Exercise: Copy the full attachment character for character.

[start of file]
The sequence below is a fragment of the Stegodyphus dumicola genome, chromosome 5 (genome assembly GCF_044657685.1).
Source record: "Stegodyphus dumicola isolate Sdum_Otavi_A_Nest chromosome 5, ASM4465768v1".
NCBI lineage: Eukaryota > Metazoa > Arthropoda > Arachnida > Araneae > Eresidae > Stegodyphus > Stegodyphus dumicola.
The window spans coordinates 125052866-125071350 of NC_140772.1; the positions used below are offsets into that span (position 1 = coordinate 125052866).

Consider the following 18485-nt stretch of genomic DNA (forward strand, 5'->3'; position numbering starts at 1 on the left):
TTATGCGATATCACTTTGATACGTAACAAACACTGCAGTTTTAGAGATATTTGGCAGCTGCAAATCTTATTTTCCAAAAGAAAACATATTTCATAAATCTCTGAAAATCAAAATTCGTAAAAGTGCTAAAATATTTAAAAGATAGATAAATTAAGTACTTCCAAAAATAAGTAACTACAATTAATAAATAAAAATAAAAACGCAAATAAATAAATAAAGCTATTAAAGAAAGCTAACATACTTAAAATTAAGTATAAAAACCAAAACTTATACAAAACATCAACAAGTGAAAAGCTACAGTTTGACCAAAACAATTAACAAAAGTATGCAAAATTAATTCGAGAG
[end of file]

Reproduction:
The sequence below is a fragment of the Stegodyphus dumicola genome, chromosome 5 (genome assembly GCF_044657685.1).
Source record: "Stegodyphus dumicola isolate Sdum_Otavi_A_Nest chromosome 5, ASM4465768v1".
NCBI lineage: Eukaryota > Metazoa > Arthropoda > Arachnida > Araneae > Eresidae > Stegodyphus > Stegodyphus dumicola.
The window spans coordinates 125052866-125071350 of NC_140772.1; the positions used below are offsets into that span (position 1 = coordinate 125052866).

Consider the following 18485-nt stretch of genomic DNA (forward strand, 5'->3'; position numbering starts at 1 on the left):
TTATGCGATATCACTTTGATACGTAACAAACACTGCAGTTTTAGAGATATTTGGCAGCTGCAAATCTTATTTTCCAAAAGAAAACATATTTCATAAATCTCTGAAAATCAAAATTCGTAAAAGTGCTAAAATATTTAAAAGATAGATAAATTAAGTACTTCCAAAAATAAGTAACTACAATTAATAAATAAAAATAAAAACGCAAATAAATAAATAAAGCTATTAAAGAAAGCTAACATACTTAAAATTAAGTATAAAAACCAAAACTTATACAAAACATCAACAAGTGAAAAGCTACAGTTTGACCAAAACAATTAACAAAAGTATGCAAAATTAATTCGAGAG